The growth of Augmented Reality (AR) applications in recent years can be attributed to solutions that allow consumers to visualize products and imagine what it might feel like to own the product or experience the service before actually purchasing it. As augmented technology becomes more sophisticated and the cost-saving and business applications expand, the demand and investment in AR will increase. It is predicted that there will be around one billion augmented reality users by 2020.
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What is the technology all about?
Superimposition Based AR
Whether partially or dull developed, most AR app development companies employ superimposition based augmented reality to create a newly augmented view of an object that can be used to replace the original view of the very same object. The app will only be able to effectively replace the original view of an object with an augmented one only when it can determine the object model. So, when it comes to developing AR apps based on superimposition, it is important to understand the role object recognition plays. A typical example of this form of AR technology can be observed in the PaleBlue’s Augmented Reality Tool Set. This type of superimposition based AR strategy presents a strong enduser example that enables users to strategically locate and see virtual x-rays on their own patients with the help of augmented reality (AR). All they need to do is to download the app and use it to scan digital x-ray and view it on a live body part.
Projection-Based Augmented Reality
With this technology, users can easily get involved with a new form of AR which simply projects artificial light onto real-world surfaces. It allows for human interaction by releasing light onto a real-world surface and then stimulating the human interaction of the projected light through touch or any other means. Most projection-based augmented reality apps are designed to detect user interaction by differentiating between a known or expected project and the altered projection which occurs as a result of the user’s interaction. The use of laser plasma technology to launch an interactive hologram (based on a three-dimensional analysis) into mid-air is another interesting application of projection-based AR.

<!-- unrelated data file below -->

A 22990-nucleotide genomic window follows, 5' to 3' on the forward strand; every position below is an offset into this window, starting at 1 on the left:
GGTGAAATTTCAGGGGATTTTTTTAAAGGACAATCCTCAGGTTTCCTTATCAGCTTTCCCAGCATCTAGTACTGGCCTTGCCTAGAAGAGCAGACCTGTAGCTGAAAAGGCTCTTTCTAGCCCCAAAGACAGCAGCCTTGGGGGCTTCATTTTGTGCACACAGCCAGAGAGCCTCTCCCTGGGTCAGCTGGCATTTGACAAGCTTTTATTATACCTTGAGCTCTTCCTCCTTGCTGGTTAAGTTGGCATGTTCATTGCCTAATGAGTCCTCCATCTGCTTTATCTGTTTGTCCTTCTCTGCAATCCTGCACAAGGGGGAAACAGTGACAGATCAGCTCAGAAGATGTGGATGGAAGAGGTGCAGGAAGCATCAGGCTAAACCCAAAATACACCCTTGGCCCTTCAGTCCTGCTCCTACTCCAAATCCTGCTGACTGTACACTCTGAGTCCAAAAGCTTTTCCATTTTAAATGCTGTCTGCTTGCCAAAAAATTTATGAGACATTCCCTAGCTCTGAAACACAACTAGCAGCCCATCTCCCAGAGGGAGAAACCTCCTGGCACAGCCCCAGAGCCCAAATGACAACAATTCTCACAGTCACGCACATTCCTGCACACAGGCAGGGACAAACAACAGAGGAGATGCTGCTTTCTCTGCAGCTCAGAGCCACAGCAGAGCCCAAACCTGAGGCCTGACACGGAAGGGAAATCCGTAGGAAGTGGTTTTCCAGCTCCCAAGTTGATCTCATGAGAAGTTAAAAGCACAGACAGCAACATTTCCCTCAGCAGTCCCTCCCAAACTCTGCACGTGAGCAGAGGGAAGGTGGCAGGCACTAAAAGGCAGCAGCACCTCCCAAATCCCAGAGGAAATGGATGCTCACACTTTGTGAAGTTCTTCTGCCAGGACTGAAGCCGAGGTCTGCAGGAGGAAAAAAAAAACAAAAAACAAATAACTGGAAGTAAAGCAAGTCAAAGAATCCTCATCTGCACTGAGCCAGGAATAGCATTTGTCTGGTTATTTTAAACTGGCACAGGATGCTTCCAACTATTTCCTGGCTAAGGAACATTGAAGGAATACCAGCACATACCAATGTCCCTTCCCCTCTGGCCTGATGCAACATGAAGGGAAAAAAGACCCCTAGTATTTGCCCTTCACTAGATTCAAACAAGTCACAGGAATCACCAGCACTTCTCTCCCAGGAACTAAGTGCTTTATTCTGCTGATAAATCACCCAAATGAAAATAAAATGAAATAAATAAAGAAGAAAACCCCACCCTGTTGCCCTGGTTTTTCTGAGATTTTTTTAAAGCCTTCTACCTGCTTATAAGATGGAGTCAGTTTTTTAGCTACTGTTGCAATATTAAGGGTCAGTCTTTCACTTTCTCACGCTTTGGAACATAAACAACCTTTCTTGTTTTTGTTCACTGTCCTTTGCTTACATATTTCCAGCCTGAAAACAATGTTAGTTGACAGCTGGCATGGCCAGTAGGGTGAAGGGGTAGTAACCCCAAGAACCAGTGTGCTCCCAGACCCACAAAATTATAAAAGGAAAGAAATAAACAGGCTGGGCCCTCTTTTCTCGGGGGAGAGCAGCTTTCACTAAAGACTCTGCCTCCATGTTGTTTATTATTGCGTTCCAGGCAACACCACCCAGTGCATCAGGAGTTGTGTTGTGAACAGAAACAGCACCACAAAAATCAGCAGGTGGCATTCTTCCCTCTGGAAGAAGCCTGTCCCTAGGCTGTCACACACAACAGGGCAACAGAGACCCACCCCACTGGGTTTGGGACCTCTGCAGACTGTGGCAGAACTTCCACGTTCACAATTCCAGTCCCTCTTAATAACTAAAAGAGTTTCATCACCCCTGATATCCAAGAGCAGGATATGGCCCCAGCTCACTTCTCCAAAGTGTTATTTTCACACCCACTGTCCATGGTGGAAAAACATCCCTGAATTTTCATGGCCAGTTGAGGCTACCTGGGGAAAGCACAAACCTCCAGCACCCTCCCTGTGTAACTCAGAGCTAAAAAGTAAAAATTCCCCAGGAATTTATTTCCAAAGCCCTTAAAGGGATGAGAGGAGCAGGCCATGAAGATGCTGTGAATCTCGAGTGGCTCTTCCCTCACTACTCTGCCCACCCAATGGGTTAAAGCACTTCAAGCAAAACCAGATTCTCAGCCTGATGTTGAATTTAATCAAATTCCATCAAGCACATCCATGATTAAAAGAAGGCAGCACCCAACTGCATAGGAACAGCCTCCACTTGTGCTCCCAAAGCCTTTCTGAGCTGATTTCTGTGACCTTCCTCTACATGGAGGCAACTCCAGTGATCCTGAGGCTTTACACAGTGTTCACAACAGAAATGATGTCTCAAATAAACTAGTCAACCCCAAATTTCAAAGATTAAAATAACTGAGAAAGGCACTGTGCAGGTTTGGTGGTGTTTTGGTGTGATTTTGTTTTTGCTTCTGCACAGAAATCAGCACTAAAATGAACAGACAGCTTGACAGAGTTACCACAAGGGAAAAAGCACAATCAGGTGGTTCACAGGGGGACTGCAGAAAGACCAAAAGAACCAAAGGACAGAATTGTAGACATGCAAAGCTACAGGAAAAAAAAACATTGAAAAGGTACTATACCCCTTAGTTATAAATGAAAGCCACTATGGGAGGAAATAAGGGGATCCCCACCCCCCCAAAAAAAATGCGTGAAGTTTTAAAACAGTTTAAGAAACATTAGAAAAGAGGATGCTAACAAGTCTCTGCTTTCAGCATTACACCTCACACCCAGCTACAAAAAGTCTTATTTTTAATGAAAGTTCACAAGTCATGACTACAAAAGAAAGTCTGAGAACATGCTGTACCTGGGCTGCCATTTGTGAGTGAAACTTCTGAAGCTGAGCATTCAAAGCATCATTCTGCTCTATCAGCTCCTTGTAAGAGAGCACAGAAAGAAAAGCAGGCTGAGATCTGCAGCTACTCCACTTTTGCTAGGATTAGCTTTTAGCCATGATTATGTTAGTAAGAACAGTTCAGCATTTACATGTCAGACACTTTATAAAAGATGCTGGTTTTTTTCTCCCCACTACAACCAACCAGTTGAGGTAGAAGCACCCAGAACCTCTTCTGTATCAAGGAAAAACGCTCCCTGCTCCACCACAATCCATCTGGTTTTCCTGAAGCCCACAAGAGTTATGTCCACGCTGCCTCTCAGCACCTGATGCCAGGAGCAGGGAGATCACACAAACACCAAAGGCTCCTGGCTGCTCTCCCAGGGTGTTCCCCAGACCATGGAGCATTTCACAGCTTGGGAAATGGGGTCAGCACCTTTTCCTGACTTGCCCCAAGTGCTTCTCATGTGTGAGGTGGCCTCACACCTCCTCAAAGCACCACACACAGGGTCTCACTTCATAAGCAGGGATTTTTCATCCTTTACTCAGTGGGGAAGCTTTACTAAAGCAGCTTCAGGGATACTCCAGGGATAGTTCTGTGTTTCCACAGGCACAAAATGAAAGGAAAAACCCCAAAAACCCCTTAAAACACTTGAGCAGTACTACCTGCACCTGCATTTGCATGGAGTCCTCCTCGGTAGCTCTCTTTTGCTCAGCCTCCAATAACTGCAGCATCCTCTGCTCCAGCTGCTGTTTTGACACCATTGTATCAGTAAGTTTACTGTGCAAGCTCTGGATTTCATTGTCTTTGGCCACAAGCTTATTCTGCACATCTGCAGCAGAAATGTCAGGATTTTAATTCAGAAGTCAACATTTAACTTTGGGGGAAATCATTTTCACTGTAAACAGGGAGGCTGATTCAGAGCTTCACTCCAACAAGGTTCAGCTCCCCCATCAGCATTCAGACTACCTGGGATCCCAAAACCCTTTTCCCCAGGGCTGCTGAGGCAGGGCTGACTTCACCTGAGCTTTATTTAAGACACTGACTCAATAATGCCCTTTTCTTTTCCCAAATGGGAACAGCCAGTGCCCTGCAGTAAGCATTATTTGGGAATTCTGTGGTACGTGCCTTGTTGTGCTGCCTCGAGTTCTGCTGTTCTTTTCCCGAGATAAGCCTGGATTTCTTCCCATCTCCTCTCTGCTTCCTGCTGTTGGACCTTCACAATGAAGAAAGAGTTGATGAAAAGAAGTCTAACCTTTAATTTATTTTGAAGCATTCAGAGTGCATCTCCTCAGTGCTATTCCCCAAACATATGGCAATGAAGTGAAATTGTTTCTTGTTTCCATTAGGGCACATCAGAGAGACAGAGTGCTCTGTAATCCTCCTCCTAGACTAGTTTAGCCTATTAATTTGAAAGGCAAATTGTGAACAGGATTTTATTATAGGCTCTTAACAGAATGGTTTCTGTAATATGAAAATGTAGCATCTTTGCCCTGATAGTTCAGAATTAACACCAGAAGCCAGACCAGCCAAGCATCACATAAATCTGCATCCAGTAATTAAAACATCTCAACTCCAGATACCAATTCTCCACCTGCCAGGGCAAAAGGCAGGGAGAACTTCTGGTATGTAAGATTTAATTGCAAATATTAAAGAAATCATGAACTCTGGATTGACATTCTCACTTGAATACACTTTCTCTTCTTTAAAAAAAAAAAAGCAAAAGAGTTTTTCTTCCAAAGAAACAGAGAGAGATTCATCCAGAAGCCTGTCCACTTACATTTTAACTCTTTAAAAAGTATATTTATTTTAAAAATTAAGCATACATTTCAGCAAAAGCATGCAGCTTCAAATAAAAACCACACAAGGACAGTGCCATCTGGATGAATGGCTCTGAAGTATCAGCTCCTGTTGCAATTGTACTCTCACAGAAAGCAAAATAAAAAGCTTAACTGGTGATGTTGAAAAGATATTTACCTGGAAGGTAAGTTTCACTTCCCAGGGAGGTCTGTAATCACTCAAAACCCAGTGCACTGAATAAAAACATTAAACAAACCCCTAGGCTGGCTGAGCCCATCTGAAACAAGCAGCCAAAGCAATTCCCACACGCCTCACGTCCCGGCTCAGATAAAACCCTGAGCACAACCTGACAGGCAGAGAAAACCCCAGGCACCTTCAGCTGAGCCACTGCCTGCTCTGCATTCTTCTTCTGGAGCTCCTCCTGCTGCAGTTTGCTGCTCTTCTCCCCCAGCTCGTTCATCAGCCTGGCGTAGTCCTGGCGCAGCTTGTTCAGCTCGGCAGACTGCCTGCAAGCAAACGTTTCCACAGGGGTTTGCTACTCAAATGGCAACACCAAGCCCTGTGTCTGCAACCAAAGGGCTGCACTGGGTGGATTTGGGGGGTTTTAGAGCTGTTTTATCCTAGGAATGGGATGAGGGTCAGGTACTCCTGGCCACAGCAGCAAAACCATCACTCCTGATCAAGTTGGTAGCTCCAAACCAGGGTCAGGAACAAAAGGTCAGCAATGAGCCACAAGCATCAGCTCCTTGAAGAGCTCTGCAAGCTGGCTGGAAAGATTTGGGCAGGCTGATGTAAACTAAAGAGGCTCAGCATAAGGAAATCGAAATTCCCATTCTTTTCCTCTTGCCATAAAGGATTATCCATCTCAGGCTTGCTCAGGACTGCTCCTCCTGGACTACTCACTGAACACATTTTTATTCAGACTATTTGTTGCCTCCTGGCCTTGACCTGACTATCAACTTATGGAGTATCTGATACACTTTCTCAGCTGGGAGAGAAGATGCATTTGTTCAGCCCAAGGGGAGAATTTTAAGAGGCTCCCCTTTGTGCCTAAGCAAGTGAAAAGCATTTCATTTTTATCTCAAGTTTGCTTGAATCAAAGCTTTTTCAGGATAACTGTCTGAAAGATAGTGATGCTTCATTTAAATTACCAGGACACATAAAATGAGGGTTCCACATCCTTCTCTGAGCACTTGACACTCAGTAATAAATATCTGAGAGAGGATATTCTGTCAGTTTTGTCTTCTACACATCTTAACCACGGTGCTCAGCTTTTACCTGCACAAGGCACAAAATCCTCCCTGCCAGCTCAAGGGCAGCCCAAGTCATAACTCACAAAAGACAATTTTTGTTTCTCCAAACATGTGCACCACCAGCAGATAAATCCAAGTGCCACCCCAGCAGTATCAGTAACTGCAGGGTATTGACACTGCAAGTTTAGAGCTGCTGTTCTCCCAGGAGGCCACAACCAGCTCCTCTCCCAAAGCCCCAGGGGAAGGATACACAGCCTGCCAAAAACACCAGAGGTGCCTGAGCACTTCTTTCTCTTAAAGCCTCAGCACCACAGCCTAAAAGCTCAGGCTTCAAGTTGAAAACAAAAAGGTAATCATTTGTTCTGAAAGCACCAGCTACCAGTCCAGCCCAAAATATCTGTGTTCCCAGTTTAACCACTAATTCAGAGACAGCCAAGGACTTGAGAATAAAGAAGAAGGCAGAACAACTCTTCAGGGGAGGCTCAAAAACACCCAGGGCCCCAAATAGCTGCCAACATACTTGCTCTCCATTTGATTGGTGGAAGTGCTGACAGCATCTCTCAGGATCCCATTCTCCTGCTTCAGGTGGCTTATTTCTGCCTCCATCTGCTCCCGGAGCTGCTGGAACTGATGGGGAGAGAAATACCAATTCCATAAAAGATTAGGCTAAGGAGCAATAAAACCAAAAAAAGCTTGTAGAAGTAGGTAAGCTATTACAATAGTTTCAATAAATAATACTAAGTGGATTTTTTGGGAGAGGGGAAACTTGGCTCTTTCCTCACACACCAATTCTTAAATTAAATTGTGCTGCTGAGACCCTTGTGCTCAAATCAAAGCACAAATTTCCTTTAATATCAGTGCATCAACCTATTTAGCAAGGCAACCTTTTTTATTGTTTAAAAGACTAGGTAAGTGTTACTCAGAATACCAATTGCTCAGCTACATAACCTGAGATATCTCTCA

Markerless Augmented Reality
This technology is one of the most widely utilized applications of augmented reality. Also known as GPS, position based, or location-based, markerless AR employs an accelerometer, velocity meter, digital compass, or GPS embedded in the device to provide data based on the user’s location. The wide availability of mobile devices (tablets and smartphones), as well as their enhanced location detection abilities, have helped to establish a strong force behind the growth and expansion of the markerless augmented reality technology. This technology is commonly featured with location-centric mobile apps that are used for finding nearby businesses and mapping directions.
Marker-Based Augmented Reality
Also known as Image Recognition, any AR app development company can employ the marker based AR technology to create application-based results. Basically, it involves the use of a distinct, but simple pattern such as a QR/2D code and a camera to produce results. This is only achievable when a reader is used to sense the marker. The camera on the device plays an important role in helping to distinguish a marker from other real-world objects.